On Sunday we drove up to the Peak District to Chatsworth House, home of the 10th Duke of Devonshire. I don't think he was home, but plenty of people were visiting. And many of them had brought their dogs, probably because the Duke and Duchess are dog people. I saw lots of dog portraits in their house, and a few photos of their prize winning gun dogs. I even saw a gold collar belonging to one of His Grace's ancestors, the sixth duke.
Chatsworth was built (mainly) in the 17th century, by the then Earl of Devonshire, who'd fallen out of favor with the Catholic James II. But as luck would have it, he supported the right team in the World Cup—err, the battle for the throne of England, which went to The Netherlands—err, William of Orange. As a supporter, the Earl was rewarded with a Dukedom, which is a lot better than a trophy. Then he set to work collecting art and having famous artists, like James Thornhill, paint his digs.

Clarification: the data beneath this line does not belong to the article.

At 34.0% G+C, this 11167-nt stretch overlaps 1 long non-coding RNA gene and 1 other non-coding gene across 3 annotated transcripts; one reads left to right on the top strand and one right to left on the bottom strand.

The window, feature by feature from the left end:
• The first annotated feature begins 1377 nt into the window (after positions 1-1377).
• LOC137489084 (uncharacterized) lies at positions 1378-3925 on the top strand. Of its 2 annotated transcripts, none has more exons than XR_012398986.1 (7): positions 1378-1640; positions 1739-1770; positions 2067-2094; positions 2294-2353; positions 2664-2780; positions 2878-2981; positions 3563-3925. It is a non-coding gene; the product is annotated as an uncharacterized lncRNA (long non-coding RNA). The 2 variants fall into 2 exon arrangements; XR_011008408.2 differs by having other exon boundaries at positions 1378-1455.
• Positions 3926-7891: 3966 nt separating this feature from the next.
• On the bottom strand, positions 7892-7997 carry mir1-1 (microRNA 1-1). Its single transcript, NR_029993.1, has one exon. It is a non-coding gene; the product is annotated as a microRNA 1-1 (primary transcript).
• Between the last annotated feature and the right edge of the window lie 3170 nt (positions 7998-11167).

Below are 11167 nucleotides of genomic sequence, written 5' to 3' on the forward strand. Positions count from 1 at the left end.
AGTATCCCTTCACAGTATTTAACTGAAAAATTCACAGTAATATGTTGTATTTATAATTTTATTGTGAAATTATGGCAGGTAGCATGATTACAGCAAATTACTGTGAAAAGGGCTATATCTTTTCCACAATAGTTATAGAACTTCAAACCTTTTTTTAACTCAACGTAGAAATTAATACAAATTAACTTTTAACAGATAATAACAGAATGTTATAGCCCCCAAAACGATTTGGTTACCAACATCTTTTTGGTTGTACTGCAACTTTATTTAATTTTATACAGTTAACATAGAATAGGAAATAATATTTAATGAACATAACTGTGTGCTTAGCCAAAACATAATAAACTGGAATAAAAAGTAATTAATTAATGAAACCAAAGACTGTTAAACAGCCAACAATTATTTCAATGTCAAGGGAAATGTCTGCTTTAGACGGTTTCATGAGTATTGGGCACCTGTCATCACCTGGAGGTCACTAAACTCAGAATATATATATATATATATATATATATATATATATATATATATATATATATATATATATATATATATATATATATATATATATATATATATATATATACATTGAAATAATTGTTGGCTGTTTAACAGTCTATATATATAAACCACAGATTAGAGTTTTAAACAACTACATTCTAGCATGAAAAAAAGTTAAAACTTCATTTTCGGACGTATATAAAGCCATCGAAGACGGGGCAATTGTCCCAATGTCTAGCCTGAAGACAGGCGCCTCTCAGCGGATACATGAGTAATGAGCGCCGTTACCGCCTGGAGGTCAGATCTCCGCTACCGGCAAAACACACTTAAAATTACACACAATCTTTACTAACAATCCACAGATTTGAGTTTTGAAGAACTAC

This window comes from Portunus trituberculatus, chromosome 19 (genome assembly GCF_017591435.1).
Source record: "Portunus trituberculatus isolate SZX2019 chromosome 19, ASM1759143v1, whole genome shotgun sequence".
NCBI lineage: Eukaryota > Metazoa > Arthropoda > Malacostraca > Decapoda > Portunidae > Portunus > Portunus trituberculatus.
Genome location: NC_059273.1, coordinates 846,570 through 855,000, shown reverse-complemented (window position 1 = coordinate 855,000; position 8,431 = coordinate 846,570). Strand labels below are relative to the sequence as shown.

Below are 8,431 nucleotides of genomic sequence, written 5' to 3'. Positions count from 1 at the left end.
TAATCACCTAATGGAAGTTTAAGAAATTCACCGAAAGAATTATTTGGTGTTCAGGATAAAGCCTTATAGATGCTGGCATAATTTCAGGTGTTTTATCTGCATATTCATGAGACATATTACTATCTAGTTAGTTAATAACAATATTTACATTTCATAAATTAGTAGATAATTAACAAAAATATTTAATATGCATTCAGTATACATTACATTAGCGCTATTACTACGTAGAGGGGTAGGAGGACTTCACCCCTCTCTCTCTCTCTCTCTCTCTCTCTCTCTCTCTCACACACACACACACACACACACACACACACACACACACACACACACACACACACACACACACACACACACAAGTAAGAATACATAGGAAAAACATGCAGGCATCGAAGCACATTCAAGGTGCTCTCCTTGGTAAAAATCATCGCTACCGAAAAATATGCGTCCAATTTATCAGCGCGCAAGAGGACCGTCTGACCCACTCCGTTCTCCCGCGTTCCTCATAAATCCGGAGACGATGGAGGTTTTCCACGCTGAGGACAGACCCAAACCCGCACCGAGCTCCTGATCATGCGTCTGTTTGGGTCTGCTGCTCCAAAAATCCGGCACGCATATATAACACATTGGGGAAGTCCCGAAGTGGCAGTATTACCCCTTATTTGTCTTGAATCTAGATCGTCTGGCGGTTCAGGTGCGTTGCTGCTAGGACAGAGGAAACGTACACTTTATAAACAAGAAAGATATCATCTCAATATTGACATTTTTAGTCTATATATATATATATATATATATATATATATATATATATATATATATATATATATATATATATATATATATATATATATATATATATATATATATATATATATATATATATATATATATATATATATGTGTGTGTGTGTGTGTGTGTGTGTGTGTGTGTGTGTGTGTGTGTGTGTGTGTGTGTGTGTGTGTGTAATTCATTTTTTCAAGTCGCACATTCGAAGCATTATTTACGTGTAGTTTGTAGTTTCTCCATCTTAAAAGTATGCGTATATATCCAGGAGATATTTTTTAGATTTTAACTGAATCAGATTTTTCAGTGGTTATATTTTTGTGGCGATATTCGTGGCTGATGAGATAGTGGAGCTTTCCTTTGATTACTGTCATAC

Which is how come future Dukes can charge admission to Chatsworth. There's plenty of baubles there to see, including a nice collection of Delft porcelain. The State Apartments were prepared for a royal visit from King William and Queen Mary which, sadly, never happened.
But of course, the priceless artwork, the ageless antiques, the splendid ceilings were all just a backdrop for the sheep. Hundreds of sheep grazed in a pasture beyond the overflow carpark, unfazed by the humans picking their way through the feces-filled fields. Don't look up, not even to admire the view of the estate, without securing foothold in unstained ground.
A lamb and her mum, gazing at the ducal estate.
Chatsworth is about 150 miles north of London, off the M1. It's open during the summer season, and again during Christmas. There's plenty to do there, in addition to visiting the sheep, so plan to spend several hours. And if you bring a picnic lunch, be sure to bring a blanket.